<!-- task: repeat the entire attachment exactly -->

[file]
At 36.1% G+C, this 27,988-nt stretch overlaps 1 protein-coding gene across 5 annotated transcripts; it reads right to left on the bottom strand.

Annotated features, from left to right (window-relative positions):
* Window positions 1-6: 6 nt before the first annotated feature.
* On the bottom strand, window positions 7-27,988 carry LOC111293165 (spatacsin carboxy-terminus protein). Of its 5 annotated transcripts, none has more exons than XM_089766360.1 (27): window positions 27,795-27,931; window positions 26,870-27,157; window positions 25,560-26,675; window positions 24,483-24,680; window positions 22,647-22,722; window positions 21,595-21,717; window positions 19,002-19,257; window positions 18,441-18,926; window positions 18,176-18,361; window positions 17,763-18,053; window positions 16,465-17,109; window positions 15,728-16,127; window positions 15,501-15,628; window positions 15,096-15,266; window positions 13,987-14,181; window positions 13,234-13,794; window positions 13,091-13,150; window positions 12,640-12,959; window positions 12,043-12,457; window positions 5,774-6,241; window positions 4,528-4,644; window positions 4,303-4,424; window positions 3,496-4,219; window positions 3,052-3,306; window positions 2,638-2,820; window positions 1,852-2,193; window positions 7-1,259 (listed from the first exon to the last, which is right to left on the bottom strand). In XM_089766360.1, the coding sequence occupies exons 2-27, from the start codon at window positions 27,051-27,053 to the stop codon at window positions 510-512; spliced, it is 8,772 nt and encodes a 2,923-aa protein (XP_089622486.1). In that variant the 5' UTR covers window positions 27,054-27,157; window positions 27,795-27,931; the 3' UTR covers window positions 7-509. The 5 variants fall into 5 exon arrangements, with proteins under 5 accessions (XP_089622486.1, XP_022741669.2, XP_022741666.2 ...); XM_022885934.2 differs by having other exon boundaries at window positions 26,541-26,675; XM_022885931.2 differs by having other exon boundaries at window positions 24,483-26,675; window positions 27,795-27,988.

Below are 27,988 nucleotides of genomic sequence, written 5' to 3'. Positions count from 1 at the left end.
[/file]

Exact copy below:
At 36.1% G+C, this 27,988-nt stretch overlaps 1 protein-coding gene across 5 annotated transcripts; it reads right to left on the bottom strand.

Annotated features, from left to right (window-relative positions):
* Window positions 1-6: 6 nt before the first annotated feature.
* On the bottom strand, window positions 7-27,988 carry LOC111293165 (spatacsin carboxy-terminus protein). Of its 5 annotated transcripts, none has more exons than XM_089766360.1 (27): window positions 27,795-27,931; window positions 26,870-27,157; window positions 25,560-26,675; window positions 24,483-24,680; window positions 22,647-22,722; window positions 21,595-21,717; window positions 19,002-19,257; window positions 18,441-18,926; window positions 18,176-18,361; window positions 17,763-18,053; window positions 16,465-17,109; window positions 15,728-16,127; window positions 15,501-15,628; window positions 15,096-15,266; window positions 13,987-14,181; window positions 13,234-13,794; window positions 13,091-13,150; window positions 12,640-12,959; window positions 12,043-12,457; window positions 5,774-6,241; window positions 4,528-4,644; window positions 4,303-4,424; window positions 3,496-4,219; window positions 3,052-3,306; window positions 2,638-2,820; window positions 1,852-2,193; window positions 7-1,259 (listed from the first exon to the last, which is right to left on the bottom strand). In XM_089766360.1, the coding sequence occupies exons 2-27, from the start codon at window positions 27,051-27,053 to the stop codon at window positions 510-512; spliced, it is 8,772 nt and encodes a 2,923-aa protein (XP_089622486.1). In that variant the 5' UTR covers window positions 27,054-27,157; window positions 27,795-27,931; the 3' UTR covers window positions 7-509. The 5 variants fall into 5 exon arrangements, with proteins under 5 accessions (XP_089622486.1, XP_022741669.2, XP_022741666.2 ...); XM_022885934.2 differs by having other exon boundaries at window positions 26,541-26,675; XM_022885931.2 differs by having other exon boundaries at window positions 24,483-26,675; window positions 27,795-27,988.

Below are 27,988 nucleotides of genomic sequence, written 5' to 3'. Positions count from 1 at the left end.